What if my client asks for copyright?


“My client emailed and wants me to release copyrights of my work! What do I do?”  

This is a super simple process that we should walk through so that you understand the best method to evaluation, your rights, and help you to make a better decision.  

I don’t recommend jumping on the “I refuse to listen to my client’s request” train, as I see in many online forums.  Instead, research through this article and make the best decision for you.


Examine the request

First, let’s get it right off the table that not all clients are out to get us.  Many have been burned and the stories are rampantly shared in online forums and it puts everyone on the defensiveness.  This does no good.  It’s like smacking the hand before it does anything to you.

[Tweet “Being defensive to a client request will ultimately wreck your business.”]

Whenever a client has a request in your business – STOP! LOOK! and LISTEN!  That sounds too simple, right?


  • Inquire to what their purpose for the copyright ownership is. 
  • Research to see if you’re “ok” with this
  • Formulate a response
  • Stand by it

The goal is for collaborative problem solving.  Many times clients aren’t aware what they are asking may be a “faux pas” simply because they haven’t been educated. Now is your chance to be that person. To educate our clients and raise the industry bar a little bit more!


Is it truly copyright they want?

The thing is, most clients believe they must have copyright ownership of their images in order to print.  That is not always the case.  They can possess a print license (image use license, etc. it can be a called a couple of things – the importance is the language within the release). See Copyright versus Print Release.  

Industry standard is for a print release that provides personal printing rights to a portrait client, however, copyright transfer is not unheard of.  

Note: If you’re not in America, be sure to check your copyright laws about ownership and transfer.


What if I’m okay with selling copyright?

It is also industry standard, or so it seems apparent on the Internet, to jump on the train of refusing to sell copyright.

Before you scroll past this section, I want to consider.

  • What is the market value for images of a private, unknown individual?
  • What can you truly make off those images later?
  • What is the purpose of retaining the copyrights for the images?

Sure, they could end up being a huge superstar and you captured an intimate moment before they made it big. But it is false to believe that because you have the copyrights now that you couldn’t be restricted from use in future (i.e. privacy laws, etc.)

All that being said, if you are okay with selling copyright ownership, you can do this. It is your prerogative.  TheLawTog® recommendation would be to at least ask for a license back for use of those images in your marketing.  If the clietn declines, that isn’t always the end of the world.  

Often times clients just have private matters at hand that could have been settled by allowing them to decline a model release, but others insist on the copyright sale and transfer.   Be sure to price appropriately and utilize a copyright transfer agreement

Just be sure to understand, that unless otherwise agreed to, the copyright owner can utilize the images in the fashion they see fit.  This client who purchases the copyrights could potentially turn around and sell or use these images in other manners that a photographer may not see fit. (While others may not care!)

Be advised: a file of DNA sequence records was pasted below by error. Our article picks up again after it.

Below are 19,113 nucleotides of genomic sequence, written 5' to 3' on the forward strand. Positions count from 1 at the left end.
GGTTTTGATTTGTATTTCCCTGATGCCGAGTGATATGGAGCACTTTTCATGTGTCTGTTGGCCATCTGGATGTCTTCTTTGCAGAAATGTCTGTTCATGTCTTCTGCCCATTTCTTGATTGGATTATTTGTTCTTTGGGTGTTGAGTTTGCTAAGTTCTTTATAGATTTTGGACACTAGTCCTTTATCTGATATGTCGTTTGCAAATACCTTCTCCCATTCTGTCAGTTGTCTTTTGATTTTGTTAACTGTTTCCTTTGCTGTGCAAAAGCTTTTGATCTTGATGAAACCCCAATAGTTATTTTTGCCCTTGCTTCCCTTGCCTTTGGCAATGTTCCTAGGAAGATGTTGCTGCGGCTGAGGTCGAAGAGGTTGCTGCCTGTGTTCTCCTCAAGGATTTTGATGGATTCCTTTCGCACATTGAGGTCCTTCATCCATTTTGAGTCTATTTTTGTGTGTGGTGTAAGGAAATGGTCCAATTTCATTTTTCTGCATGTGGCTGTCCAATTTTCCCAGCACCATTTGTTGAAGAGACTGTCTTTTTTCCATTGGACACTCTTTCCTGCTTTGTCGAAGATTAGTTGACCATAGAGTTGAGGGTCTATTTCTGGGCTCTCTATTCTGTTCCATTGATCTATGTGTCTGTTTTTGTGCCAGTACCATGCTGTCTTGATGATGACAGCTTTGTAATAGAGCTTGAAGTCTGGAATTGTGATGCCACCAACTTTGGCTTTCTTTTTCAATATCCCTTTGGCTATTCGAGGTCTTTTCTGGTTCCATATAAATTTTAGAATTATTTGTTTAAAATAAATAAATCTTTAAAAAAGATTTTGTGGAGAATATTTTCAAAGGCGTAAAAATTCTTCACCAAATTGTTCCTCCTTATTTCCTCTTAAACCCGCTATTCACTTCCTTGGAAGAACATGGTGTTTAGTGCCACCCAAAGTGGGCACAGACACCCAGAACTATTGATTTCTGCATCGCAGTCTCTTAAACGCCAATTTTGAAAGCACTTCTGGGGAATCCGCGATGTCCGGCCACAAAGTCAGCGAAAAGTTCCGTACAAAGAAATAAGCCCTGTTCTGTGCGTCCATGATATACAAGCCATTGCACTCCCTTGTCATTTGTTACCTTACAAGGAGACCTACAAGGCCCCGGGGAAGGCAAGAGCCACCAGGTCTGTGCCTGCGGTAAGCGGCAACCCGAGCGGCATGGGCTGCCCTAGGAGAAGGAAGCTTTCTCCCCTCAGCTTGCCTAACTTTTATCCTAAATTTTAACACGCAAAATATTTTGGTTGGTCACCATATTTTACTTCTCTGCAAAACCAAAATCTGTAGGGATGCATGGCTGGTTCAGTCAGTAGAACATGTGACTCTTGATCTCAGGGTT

What if I’m NOT okay with selling copyright?

Then you aren’t okay, and it is simply okay to tell your client no.  In America, unless contracted otherwise, or in a situation where the intellectual property would be owned by another individual or company (such as an employer/employee relationship), you retain the copyrights and have the decision-making power. 

[Tweet ” It is okay to say no to your client.”]

I recommend that you are adequately understanding the situation and confident in the decision you’ve made without blindly responding due to colleague pressures.


What about shared copyright?

This is absolutely a “thing” and can be done.  There are many issues than can arise, that lend itself to its own article another day.

But if a client does request shared copyright here is more reading for your pleasure.


How much should I charge for copyrights?

This is such an arbitrary question to ask.  Much like pricing in general – it depends on a variety of things.  Market research will reveal the industry standard crossed with your local going rates.  Then we have to throw in the fact this is a personalized service and you also have your own skill, talent and artistic value.    

The bottom line is that the amount to charge should be more than print release/license amount.    It will also boil down to whether you’re going to have loss of marketing rights, or if the client is willing to license that back to you.  All of this works together and should be examined to come up with an adequate copyright transfer of ownership fee.


Now you’re equipped to move forward with copyright transfers, or retaining your copyright if you so wish!


Featured Image Credit

About the author

Rachel Brenke is a lawyer, photographer and business consultant for photographers. She is currently helping creative industry professionals all over the world initiate, strategize and implement strategic business and marketing plans through various mediums of consulting resources and legal direction. Disclaimer: I am a lawyer but I'm not your lawyer! View my entire disclaimer here


The industry’s only legal go-to resource to help photographers protect and defend their business.

Helping you with topics such as contracts, intellectual property, employment issues and more!

Contracts. Legal guides. Tax tools. Education. Community.

Contract Templates for your photography business